The World Health Organization (WHO) has recommended a 20 to 50 per cent `soda tax' on all unhealthy drinks like soda and sweetened beverages like colas, sports drinks, energy drinks, fruit punch, sweetened iced tea, vitamin waters, lemonade etc, in a bid to fight the global scourge of obesity and type 2 diabetes.
WHO has recommended that the tax should not be limited to soda, rather it should apply to all sugar-sweetened beverages.
''If governments tax products like sugary drinks, they can reduce suffering and save lives,'' Dr. Douglas Bettcher, director of the WHO's department for the prevention of noncommunicable diseases, said in a statement.
''They can also cut healthcare costs and increase revenues to invest in health services,'' he adds.
Unhealthy diet accounts for more than 11 million deaths annually, with four million deaths due to obesity, the United Nations health agency said while launching a new report that says taxing sugary drinks can yield major health benefits, such as reducing obesity, type 2 diabetes and tooth decay.
The new WHO report, `Fiscal Policies for Diet and Prevention of Noncommunicable Diseases', argues that fiscal policies that lead to at least a 20 per cent increase in the retail price of sugary drinks would result in proportional reductions in consumption of such products.
WHO says such reduced consumption would mean lower intake of ''free sugars'' and calories overall and improved nutrition, with fewer people suffering from overweight, obesity, diabetes and tooth decay.
Free sugars refer to monosaccharides – such as glucose or fructose – and disaccharides – such as sucrose or table sugar – added to food and drinks by the manufacturer, cook or consumer, along with sugars naturally present in honey, syrups and fruit juices and concentrates.
''Consumption of free sugars, including products like sugary drinks, is a major factor in the global increase of people suffering from obesity and diabetes,'' emphasized Dr. Bettcher.
Between 1980 and 2014, global prevalence of obesity more than doubled with greater than half a billion adults – 11 per cent of men and 15 per cent of women – being classified as obese. In 2014, more than one in three, or 39 per cent of adults worldwide aged 18 and older, were overweight.
Dr. Francesco Branca, director of the agency's department of nutrition for health and development, described obesity, overweight and diabetes as major global heath challenges. ''Largely due to unhealthy diet, more than 600 million people overweight, including some 42 million children under the age of five,'' he said. Almost half of these children lived in Asia and a quarter in Africa.
The new WHO report highlights the need to intensify national action to meet the global targets governments have agreed to protect people from heart disease, cancers, diabetes, and lung diseases. Globally, these 4 noncommunicable diseases (NCDs) represent the largest cause of death in people aged under 70 years, posing a major threat to sustainable development.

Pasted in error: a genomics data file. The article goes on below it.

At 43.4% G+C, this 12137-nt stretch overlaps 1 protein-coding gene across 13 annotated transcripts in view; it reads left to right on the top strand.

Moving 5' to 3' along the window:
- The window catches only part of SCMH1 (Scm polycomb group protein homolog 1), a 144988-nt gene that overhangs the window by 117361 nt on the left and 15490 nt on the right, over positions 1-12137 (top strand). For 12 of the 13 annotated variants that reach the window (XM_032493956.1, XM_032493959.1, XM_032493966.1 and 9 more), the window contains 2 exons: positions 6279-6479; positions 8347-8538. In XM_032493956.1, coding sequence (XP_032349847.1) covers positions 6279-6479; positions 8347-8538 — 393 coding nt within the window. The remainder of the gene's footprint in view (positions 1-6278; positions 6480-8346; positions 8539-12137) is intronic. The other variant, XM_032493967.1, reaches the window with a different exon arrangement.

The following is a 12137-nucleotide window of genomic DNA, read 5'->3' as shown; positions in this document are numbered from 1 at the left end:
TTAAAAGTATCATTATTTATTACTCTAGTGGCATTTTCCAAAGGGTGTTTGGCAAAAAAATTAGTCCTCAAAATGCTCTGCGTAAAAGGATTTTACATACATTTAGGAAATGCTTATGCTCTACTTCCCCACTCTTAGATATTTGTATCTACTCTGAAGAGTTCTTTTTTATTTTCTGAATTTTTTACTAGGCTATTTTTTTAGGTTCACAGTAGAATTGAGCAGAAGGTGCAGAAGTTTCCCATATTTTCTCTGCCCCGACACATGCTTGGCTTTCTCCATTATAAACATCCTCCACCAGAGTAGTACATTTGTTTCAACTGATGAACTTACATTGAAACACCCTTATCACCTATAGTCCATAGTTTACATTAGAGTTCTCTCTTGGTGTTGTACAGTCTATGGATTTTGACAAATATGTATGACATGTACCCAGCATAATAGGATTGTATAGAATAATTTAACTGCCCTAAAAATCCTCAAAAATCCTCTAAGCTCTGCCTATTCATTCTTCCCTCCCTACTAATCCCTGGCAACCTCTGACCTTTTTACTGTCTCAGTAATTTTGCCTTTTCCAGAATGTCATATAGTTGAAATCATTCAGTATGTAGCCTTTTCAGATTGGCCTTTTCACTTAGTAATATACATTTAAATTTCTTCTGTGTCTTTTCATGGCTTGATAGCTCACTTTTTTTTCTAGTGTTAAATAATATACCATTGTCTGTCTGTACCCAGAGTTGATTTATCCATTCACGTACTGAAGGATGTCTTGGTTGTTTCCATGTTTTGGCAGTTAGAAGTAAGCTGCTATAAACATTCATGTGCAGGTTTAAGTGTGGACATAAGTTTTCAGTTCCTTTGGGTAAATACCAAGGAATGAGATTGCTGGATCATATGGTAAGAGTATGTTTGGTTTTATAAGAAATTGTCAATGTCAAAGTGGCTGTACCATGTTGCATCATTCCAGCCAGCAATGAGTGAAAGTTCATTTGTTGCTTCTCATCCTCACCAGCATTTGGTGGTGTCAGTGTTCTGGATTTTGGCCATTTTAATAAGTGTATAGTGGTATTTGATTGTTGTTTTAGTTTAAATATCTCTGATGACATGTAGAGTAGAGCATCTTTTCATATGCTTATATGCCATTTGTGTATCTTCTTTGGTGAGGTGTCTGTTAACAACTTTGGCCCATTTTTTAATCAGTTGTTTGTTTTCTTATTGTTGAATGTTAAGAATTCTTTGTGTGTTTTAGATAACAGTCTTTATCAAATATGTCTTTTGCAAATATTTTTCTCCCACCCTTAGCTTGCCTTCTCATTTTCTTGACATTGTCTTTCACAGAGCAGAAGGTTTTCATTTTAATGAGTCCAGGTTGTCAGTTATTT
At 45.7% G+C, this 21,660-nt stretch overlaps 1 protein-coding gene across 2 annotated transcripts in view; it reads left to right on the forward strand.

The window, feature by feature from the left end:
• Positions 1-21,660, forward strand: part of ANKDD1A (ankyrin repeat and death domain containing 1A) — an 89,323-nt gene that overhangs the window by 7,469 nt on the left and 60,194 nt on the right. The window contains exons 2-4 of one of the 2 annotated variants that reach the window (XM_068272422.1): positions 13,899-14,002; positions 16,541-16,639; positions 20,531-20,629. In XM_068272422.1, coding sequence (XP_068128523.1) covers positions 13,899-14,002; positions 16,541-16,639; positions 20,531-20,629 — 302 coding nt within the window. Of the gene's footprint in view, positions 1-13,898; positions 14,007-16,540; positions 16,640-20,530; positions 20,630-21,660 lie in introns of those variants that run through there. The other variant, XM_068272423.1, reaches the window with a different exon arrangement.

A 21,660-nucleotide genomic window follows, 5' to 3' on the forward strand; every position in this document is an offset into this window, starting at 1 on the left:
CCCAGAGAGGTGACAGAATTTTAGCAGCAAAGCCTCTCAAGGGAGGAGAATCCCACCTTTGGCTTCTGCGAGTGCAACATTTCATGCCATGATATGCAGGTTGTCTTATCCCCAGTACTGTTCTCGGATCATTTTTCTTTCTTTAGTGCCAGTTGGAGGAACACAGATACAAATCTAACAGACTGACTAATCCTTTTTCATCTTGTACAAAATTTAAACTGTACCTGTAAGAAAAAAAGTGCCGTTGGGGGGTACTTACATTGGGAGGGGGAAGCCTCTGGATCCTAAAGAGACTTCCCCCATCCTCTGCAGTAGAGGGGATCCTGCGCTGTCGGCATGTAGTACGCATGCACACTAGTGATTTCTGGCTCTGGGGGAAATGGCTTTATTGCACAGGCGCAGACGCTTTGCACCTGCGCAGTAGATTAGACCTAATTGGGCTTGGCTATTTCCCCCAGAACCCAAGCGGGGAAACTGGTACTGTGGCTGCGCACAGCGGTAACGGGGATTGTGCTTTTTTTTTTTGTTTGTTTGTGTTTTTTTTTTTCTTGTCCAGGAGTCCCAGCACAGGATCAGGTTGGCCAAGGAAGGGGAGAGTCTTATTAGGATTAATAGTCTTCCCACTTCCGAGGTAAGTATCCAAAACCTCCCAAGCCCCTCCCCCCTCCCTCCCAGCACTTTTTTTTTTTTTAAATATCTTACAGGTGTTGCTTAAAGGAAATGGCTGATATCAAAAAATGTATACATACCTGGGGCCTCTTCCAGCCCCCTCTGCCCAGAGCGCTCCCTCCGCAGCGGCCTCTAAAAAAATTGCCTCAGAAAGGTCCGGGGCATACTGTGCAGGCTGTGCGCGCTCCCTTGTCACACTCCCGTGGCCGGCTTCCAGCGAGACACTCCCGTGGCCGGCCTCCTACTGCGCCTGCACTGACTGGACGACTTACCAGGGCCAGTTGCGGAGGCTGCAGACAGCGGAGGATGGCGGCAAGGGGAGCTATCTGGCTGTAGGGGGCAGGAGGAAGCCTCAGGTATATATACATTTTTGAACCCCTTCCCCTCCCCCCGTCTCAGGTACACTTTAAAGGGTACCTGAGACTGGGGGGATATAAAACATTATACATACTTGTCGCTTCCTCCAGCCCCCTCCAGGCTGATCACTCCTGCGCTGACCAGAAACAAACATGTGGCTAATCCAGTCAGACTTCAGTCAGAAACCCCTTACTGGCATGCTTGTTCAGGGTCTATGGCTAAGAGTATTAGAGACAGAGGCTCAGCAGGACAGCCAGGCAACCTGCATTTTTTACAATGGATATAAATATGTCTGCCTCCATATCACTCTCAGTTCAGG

The global survey, ''Assessing national capacity for the prevention and control of noncommunicable diseases'', shows that some countries are making remarkable progress. A number of countries have put in place measures to protect people from exposure to tobacco use, harmful use of alcohol, unhealthy diet and physical inactivity. Some have created new financing opportunities to build strong public health systems by taxing tobacco products.
''Countries, including some of the poorest, are showing it is feasible to make progress and reduce premature deaths from NCDs. But that progress, particularly in low and middle-income countries, is insufficient and uneven,'' says Dr Oleg Chestnov, Assistant Director-General at WHO.
''If countries continue on this trajectory, there is no way they will all meet the 2030 Sustainable Development Goals (SDG) target of reducing, by one-third, premature mortality from NCDs.''
According to the WHO, the number of people living with diabetes has also risen from 108 million in 1980 to 422 million in 2014. Moreover, the disease was also directly responsible for 1.5 million deaths in 2012 alone.
''We are recommending that [sugar intake] is reduced to 10 per cent of energy or even five percent,'' he said, emphasising that a key factor in keeping those numbers dangerously high is the ease of availability of sugary drinks in some parts of the world.
While the United States has been the leader in consumption of sugar sweetened drinks, it has been overtaken by Latin America, where Chile and Mexico are now the top consumers. Unfortunately, he continued, consumption is also rising in China and sub-Saharan Africa, where he said specifically, the rising sugar intake would have a ''devastating'' effect on obesity and overweight.